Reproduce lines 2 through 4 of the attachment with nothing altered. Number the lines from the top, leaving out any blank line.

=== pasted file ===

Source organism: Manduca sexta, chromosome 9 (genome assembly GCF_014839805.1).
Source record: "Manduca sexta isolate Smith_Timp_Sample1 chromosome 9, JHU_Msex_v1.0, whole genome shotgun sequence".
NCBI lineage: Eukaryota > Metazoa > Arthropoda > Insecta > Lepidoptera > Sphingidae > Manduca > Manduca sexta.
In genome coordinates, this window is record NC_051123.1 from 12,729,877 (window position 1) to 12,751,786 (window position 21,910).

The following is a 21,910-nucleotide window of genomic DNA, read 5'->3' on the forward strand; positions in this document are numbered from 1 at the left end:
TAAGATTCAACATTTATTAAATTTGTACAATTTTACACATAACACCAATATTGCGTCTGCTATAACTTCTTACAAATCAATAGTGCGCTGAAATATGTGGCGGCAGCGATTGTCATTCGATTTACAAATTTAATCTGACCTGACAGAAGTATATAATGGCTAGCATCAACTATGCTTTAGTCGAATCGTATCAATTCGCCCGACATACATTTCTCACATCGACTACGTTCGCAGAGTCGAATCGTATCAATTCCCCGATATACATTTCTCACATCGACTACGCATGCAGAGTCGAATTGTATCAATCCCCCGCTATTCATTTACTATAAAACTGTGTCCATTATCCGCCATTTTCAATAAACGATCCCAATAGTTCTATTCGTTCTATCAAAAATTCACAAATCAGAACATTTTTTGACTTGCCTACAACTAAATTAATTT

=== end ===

Source record: "Manduca sexta isolate Smith_Timp_Sample1 chromosome 9, JHU_Msex_v1.0, whole genome shotgun sequence".
NCBI lineage: Eukaryota > Metazoa > Arthropoda > Insecta > Lepidoptera > Sphingidae > Manduca > Manduca sexta.
In genome coordinates, this window is record NC_051123.1 from 12,729,877 (window position 1) to 12,751,786 (window position 21,910).